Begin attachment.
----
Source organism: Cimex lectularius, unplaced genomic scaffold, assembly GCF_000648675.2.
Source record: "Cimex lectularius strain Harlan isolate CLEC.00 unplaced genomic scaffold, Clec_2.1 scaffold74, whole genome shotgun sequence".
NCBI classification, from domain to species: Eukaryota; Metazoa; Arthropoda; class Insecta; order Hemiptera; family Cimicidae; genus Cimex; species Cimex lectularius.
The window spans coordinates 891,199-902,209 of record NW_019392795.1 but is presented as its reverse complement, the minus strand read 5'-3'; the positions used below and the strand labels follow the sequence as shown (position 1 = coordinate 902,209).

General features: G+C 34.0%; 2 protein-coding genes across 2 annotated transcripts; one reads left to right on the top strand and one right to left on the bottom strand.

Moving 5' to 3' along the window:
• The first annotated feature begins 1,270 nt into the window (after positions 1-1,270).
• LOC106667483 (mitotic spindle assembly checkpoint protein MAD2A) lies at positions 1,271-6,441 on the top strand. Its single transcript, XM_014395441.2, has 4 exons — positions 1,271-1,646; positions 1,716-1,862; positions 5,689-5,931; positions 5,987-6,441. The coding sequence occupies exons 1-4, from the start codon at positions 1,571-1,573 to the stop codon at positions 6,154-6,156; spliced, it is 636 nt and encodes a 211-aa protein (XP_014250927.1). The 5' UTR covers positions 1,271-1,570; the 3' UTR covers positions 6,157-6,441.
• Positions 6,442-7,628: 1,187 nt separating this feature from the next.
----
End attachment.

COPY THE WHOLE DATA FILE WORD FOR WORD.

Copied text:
Source organism: Cimex lectularius, unplaced genomic scaffold, assembly GCF_000648675.2.
Source record: "Cimex lectularius strain Harlan isolate CLEC.00 unplaced genomic scaffold, Clec_2.1 scaffold74, whole genome shotgun sequence".
NCBI classification, from domain to species: Eukaryota; Metazoa; Arthropoda; class Insecta; order Hemiptera; family Cimicidae; genus Cimex; species Cimex lectularius.
The window spans coordinates 891,199-902,209 of record NW_019392795.1 but is presented as its reverse complement, the minus strand read 5'-3'; the positions used below and the strand labels follow the sequence as shown (position 1 = coordinate 902,209).

General features: G+C 34.0%; 2 protein-coding genes across 2 annotated transcripts; one reads left to right on the top strand and one right to left on the bottom strand.

Moving 5' to 3' along the window:
• The first annotated feature begins 1,270 nt into the window (after positions 1-1,270).
• LOC106667483 (mitotic spindle assembly checkpoint protein MAD2A) lies at positions 1,271-6,441 on the top strand. Its single transcript, XM_014395441.2, has 4 exons — positions 1,271-1,646; positions 1,716-1,862; positions 5,689-5,931; positions 5,987-6,441. The coding sequence occupies exons 1-4, from the start codon at positions 1,571-1,573 to the stop codon at positions 6,154-6,156; spliced, it is 636 nt and encodes a 211-aa protein (XP_014250927.1). The 5' UTR covers positions 1,271-1,570; the 3' UTR covers positions 6,157-6,441.
• Positions 6,442-7,628: 1,187 nt separating this feature from the next.